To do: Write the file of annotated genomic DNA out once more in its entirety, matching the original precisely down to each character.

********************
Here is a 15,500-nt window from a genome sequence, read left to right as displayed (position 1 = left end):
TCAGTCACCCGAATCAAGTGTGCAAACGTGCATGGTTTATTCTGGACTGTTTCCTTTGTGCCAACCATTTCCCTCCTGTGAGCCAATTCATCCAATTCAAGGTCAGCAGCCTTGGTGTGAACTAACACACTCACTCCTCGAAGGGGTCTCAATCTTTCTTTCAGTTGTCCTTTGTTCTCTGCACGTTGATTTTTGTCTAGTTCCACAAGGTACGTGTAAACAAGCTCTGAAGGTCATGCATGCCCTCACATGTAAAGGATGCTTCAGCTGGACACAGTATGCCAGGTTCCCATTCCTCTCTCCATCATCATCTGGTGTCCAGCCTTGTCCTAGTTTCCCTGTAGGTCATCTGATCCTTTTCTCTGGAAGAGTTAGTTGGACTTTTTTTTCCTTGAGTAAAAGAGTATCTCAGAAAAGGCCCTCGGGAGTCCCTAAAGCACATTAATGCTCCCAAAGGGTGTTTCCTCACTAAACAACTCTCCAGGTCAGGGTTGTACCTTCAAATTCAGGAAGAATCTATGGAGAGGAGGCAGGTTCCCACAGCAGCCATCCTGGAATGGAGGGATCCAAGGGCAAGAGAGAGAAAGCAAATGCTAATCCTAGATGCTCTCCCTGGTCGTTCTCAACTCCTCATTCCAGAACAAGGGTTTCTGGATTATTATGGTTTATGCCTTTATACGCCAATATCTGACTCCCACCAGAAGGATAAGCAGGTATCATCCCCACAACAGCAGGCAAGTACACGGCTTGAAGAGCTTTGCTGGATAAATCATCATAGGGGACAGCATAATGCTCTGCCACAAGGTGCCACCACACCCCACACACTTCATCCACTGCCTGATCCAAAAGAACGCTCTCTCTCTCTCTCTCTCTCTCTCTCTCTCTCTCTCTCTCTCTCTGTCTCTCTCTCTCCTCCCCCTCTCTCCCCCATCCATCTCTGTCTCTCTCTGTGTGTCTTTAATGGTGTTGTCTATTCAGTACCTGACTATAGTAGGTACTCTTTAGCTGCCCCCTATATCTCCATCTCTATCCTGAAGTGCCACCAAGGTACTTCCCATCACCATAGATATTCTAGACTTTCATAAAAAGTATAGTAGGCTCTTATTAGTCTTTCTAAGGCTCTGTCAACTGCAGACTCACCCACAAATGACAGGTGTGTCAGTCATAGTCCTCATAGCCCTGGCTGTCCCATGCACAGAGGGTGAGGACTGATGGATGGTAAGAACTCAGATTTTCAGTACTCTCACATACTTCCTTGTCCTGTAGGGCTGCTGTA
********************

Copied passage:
Here is a 15,500-nt window from a genome sequence, read left to right as displayed (position 1 = left end):
TCAGTCACCCGAATCAAGTGTGCAAACGTGCATGGTTTATTCTGGACTGTTTCCTTTGTGCCAACCATTTCCCTCCTGTGAGCCAATTCATCCAATTCAAGGTCAGCAGCCTTGGTGTGAACTAACACACTCACTCCTCGAAGGGGTCTCAATCTTTCTTTCAGTTGTCCTTTGTTCTCTGCACGTTGATTTTTGTCTAGTTCCACAAGGTACGTGTAAACAAGCTCTGAAGGTCATGCATGCCCTCACATGTAAAGGATGCTTCAGCTGGACACAGTATGCCAGGTTCCCATTCCTCTCTCCATCATCATCTGGTGTCCAGCCTTGTCCTAGTTTCCCTGTAGGTCATCTGATCCTTTTCTCTGGAAGAGTTAGTTGGACTTTTTTTTCCTTGAGTAAAAGAGTATCTCAGAAAAGGCCCTCGGGAGTCCCTAAAGCACATTAATGCTCCCAAAGGGTGTTTCCTCACTAAACAACTCTCCAGGTCAGGGTTGTACCTTCAAATTCAGGAAGAATCTATGGAGAGGAGGCAGGTTCCCACAGCAGCCATCCTGGAATGGAGGGATCCAAGGGCAAGAGAGAGAAAGCAAATGCTAATCCTAGATGCTCTCCCTGGTCGTTCTCAACTCCTCATTCCAGAACAAGGGTTTCTGGATTATTATGGTTTATGCCTTTATACGCCAATATCTGACTCCCACCAGAAGGATAAGCAGGTATCATCCCCACAACAGCAGGCAAGTACACGGCTTGAAGAGCTTTGCTGGATAAATCATCATAGGGGACAGCATAATGCTCTGCCACAAGGTGCCACCACACCCCACACACTTCATCCACTGCCTGATCCAAAAGAACGCTCTCTCTCTCTCTCTCTCTCTCTCTCTCTCTCTCTCTCTCTCTCTGTCTCTCTCTCTCCTCCCCCTCTCTCCCCCATCCATCTCTGTCTCTCTCTGTGTGTCTTTAATGGTGTTGTCTATTCAGTACCTGACTATAGTAGGTACTCTTTAGCTGCCCCCTATATCTCCATCTCTATCCTGAAGTGCCACCAAGGTACTTCCCATCACCATAGATATTCTAGACTTTCATAAAAAGTATAGTAGGCTCTTATTAGTCTTTCTAAGGCTCTGTCAACTGCAGACTCACCCACAAATGACAGGTGTGTCAGTCATAGTCCTCATAGCCCTGGCTGTCCCATGCACAGAGGGTGAGGACTGATGGATGGTAAGAACTCAGATTTTCAGTACTCTCACATACTTCCTTGTCCTGTAGGGCTGCTGTA